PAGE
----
I n the early days, Gentile believers would have been glad enough to supply material aid, during the time of the Jewish war, A.D.67-70, (the drop of water to cool the sufferer's tongue), but even this was not practicable. The day of Jewish opportunity was gone.

The five brethren for whom special appeal was made perhaps represent communities of the Jewish Dispersion (or, maybe, later generations) who had not had personal acquaintance with the Son of God making his great appeal in Galilee and Judaea. But the concluding words of "Father Abraham" summed up the practical impossibility of evangelizing the Jews by Gentile believers. Too Jew no witness could surpass that of Moses and the Prophets. If that was without effect, then even though one rose from the dead, all would be in vain.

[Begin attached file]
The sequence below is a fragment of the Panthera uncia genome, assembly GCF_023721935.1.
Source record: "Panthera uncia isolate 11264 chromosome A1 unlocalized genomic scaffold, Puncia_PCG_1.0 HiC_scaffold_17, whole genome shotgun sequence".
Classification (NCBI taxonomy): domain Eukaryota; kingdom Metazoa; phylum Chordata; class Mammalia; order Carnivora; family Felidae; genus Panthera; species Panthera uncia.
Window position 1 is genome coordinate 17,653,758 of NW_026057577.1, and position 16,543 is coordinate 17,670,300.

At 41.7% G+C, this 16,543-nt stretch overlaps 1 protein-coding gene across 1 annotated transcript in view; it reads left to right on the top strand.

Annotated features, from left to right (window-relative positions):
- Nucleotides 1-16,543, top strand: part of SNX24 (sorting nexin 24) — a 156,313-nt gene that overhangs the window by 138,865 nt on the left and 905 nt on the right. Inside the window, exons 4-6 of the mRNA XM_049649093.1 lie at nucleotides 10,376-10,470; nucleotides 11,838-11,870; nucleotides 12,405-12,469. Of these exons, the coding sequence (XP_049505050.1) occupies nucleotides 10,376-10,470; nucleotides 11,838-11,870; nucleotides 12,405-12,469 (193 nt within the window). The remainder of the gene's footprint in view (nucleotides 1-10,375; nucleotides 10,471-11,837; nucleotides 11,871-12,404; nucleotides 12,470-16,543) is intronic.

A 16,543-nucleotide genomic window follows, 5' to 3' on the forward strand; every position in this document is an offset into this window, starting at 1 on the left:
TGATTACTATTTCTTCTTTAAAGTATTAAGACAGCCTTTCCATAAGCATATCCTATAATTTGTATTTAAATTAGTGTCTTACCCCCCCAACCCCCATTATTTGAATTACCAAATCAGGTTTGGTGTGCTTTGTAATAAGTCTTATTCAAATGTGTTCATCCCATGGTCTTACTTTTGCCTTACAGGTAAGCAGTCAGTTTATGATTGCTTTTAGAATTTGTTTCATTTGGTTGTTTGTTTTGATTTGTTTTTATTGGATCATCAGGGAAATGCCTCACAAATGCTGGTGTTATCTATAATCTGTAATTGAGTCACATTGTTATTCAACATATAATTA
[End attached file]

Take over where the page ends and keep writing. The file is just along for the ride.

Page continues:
And one did rise from the dead. It can have been a matter of days or weeks only after this that a man called Lazarus well known to the Jewish rulers (Jn. 11:19,31,44), was called forth from the tomb. Nevertheless that undeniable fact made them all the more determined to destroy both him and Jesus (Jn.12 :10,11).

Only another month or two and Jesus himself rose from the dead; and this truth also was rejected even more vehemently (Ads 4 :2,3), because they believed not Moses and the prophets. There is marked intensification of the language from verse 30 to verse 31: "go to them from (apo) the dead ... repent" becomes "rise from (ek) the dead ... be persuaded (convinced)."

In this gloomy picture there is one small ray of hope—the way in which Abraham addresses the wretched man as "son" (child). So all is not lost. This is the counterpart of Paul's tender words: "Concerning the gospel they are enemies for your sake: but. . . they are beloved for the fathers' sake" (Rom.11 :28). But even so, Abraham is "afar off" (v.23).